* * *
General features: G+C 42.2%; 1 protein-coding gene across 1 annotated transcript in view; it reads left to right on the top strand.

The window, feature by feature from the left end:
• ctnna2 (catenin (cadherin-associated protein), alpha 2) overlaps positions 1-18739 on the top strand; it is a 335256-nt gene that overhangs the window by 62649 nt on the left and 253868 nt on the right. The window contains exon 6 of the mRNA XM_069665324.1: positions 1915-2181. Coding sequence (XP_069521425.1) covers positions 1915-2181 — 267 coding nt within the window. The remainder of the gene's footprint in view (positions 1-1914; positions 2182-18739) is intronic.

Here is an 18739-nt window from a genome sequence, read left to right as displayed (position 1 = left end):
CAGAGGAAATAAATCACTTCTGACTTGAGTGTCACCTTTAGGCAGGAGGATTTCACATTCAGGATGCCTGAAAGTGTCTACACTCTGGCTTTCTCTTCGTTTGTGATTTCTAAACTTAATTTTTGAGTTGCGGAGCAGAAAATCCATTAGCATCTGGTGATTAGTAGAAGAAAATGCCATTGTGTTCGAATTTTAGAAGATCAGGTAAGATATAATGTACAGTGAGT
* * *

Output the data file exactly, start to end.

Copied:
General features: G+C 42.2%; 1 protein-coding gene across 1 annotated transcript in view; it reads left to right on the top strand.

The window, feature by feature from the left end:
• ctnna2 (catenin (cadherin-associated protein), alpha 2) overlaps positions 1-18739 on the top strand; it is a 335256-nt gene that overhangs the window by 62649 nt on the left and 253868 nt on the right. The window contains exon 6 of the mRNA XM_069665324.1: positions 1915-2181. Coding sequence (XP_069521425.1) covers positions 1915-2181 — 267 coding nt within the window. The remainder of the gene's footprint in view (positions 1-1914; positions 2182-18739) is intronic.

Here is an 18739-nt window from a genome sequence, read left to right as displayed (position 1 = left end):
CAGAGGAAATAAATCACTTCTGACTTGAGTGTCACCTTTAGGCAGGAGGATTTCACATTCAGGATGCCTGAAAGTGTCTACACTCTGGCTTTCTCTTCGTTTGTGATTTCTAAACTTAATTTTTGAGTTGCGGAGCAGAAAATCCATTAGCATCTGGTGATTAGTAGAAGAAAATGCCATTGTGTTCGAATTTTAGAAGATCAGGTAAGATATAATGTACAGTGAGT